Kalush Orchestra has ‘deep gratitude’ for Eurovision host UK following Ukraine President Zelensky’s admission
Posted by  badge Boss on May 12, 2023 - 05:49PM
Kalush Orchestra’s Oleh Psiuk is pleased with the UK hosts (Picture: Patricia J. Garcinuno/Getty Images)

Kalush Orchestra are the reigning champions of the song contest, so this year’s event should have been held in .

Due to the ongoing war with  the European Broadcasting Union decided that it would. UK entrant Sam Ryder placed second behind Kalush Orchestra, and so Liverpool has the honour of hosting.

President Volodymyr Zelensky recently gave his views on the decision. While he has ‘lots of respect’ for the UK and it is an ‘amazing country’, he wishes that a country that shares a border with Ukraine could have been chosen.

He explained: ‘From the very start my opinion has been that if we can’t host Eurovision then it should take place in one of the countries that share a border with us such as Slovakia, Poland or any other country our people can reach easily. Somewhere nearby.’

In the interview for public service broadcasters including the he added: ‘The main thing is that the contest is taking place. Let the people show their talent.’

Metro.co.uk spoke with Kalush Orchestra’s frontman Oleh Psiuk through a translator, who told us that he doesn’t entirely agree.

President Zelensky would have preferred the competition took place closer to Ukraine (Picture: EPA)

‘Of course, we would have liked to host Eurovision in our country, but being safe is the most important thing. And so for this reason, we think that the UK hosting Eurovision this year is good.’

Oleh along with his band is currently in the UK ahead of their performance at the Eurovision final, which he teases is going to be ‘very cool.’ He is also looking forward to catching up with Sam, who he’s been having lots of ‘friendly chats’ with over the past year.

The band also performed at and were speaking to Metro at London venue Brixton Jamm ahead of a gig.

Kalush Orchestra’s front man spoke with Metro (Picture: Andrew McNulty)

So far, they are happy with what they’ve seen.

‘There is no doubt that we are very satisfied with everything and we can see what the UK is already doing on behalf of our country.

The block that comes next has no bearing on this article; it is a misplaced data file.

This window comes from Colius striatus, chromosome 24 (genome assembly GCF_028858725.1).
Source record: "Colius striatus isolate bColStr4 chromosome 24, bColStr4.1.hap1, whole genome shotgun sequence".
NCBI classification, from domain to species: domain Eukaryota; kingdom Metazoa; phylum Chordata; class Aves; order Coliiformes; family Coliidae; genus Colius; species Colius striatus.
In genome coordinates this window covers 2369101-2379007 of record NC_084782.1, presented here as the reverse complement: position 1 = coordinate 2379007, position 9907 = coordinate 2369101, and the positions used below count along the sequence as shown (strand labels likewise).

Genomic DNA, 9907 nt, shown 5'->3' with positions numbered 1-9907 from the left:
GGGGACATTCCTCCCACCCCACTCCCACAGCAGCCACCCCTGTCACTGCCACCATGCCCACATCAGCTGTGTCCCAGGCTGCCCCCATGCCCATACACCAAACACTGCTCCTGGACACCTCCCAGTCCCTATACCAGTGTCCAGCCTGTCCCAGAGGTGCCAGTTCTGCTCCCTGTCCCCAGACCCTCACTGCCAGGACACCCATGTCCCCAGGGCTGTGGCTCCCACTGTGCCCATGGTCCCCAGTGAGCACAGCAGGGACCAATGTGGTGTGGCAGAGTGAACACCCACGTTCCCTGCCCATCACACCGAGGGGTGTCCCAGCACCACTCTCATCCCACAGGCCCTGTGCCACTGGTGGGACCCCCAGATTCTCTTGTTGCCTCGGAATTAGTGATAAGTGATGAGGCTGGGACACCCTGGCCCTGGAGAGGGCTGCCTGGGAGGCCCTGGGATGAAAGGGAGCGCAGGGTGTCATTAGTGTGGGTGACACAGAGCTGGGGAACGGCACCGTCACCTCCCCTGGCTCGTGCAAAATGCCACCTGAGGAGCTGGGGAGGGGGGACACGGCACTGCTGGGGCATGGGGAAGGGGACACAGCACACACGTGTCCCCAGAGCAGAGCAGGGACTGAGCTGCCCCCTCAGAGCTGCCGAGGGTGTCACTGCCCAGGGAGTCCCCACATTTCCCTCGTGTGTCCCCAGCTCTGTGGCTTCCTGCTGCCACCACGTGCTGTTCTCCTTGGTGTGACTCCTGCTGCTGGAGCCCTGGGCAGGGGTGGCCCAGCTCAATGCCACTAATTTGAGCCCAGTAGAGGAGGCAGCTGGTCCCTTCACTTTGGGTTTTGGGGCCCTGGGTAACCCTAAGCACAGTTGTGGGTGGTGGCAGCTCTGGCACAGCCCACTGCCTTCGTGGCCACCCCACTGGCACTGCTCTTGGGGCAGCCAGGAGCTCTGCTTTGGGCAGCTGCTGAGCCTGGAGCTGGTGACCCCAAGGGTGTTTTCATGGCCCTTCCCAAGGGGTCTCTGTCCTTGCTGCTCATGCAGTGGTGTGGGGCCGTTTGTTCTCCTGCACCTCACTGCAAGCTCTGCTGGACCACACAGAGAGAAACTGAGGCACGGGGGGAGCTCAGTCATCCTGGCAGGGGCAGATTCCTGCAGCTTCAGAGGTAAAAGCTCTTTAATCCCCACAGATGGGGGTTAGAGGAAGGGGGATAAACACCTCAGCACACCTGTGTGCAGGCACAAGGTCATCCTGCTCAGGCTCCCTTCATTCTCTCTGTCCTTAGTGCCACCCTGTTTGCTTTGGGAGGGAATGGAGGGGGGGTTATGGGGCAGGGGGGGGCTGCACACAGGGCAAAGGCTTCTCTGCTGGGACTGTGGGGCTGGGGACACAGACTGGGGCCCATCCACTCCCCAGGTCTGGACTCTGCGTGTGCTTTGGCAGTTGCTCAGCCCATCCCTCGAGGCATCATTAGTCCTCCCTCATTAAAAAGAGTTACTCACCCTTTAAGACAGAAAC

‘We just want to express our deepest gratitude to the UK for this. We can see that there are a lot of Ukrainian artists who are invited, and there’s a strong Ukrainian identity in the contest. Everything is about Ukraine.’

The 28-year-old musician emphasises just how important that is right now, as they try to remind the world about the ongoing war.

‘The message that we’re spreading is still the same as it was one year ago. We need help in our country, and we don’t want to be forgotten about. Don’t forget about us.

Kalush Orchestra have a strong message (Picture: Reuters)

‘Our music celebrates the rich culture of Ukraine, and serves as the reminder.’

Of course, Oleh is feeling reflective one year after his band’s victory.

‘When we heard Ukraine announced as the winners it was an incredible moment,’ he recalled.

‘It was pure happiness. Of course, I remember we had a lot of worries because a lot of people follow Eurovision and they look forward to this music contest from all over the world. It was especially important for my fellow Ukrainians because of what was going on. We worried greatly, so it was amazing to have that moment.

‘When we came back to Ukraine we actually felt that all the people were inspired by our victory. We uplifted the spirit of our Ukraine and as you know nowadays, it is very important for our country to gain victory in all different aspects.’

The winning song Stefania was originally inspired by Oleh’s mum. Some of the lyrics roughly translate to: ‘Stefania mum mum Stefania. The field blooms, but she is turning grey. Sing me a lullaby mum. I want to hear your native word.

‘She rocked me, gave me rhythm and probably the power of will, did not take, but she gave.’

However, the song has now taken on a different meaning for many Ukraine citizens.

‘This song was written a long time before the outbreak of war. It was about my mum, but it has now become very meaningful for our country. A lot of people say this song is an official anti-war song. That is special.’

Of course, with his home country going through such a difficult time Oleh has not been able to enjoy the win in the same way as previous champions, and has instead focused on raising awareness.

‘It was a very tough year and we have travelled a lot. We’ve done around 200 concerts and raised 60 million for our country.’

The Eurovision Song Contest grand final is on Saturday May 13 on BBC One at 8pm.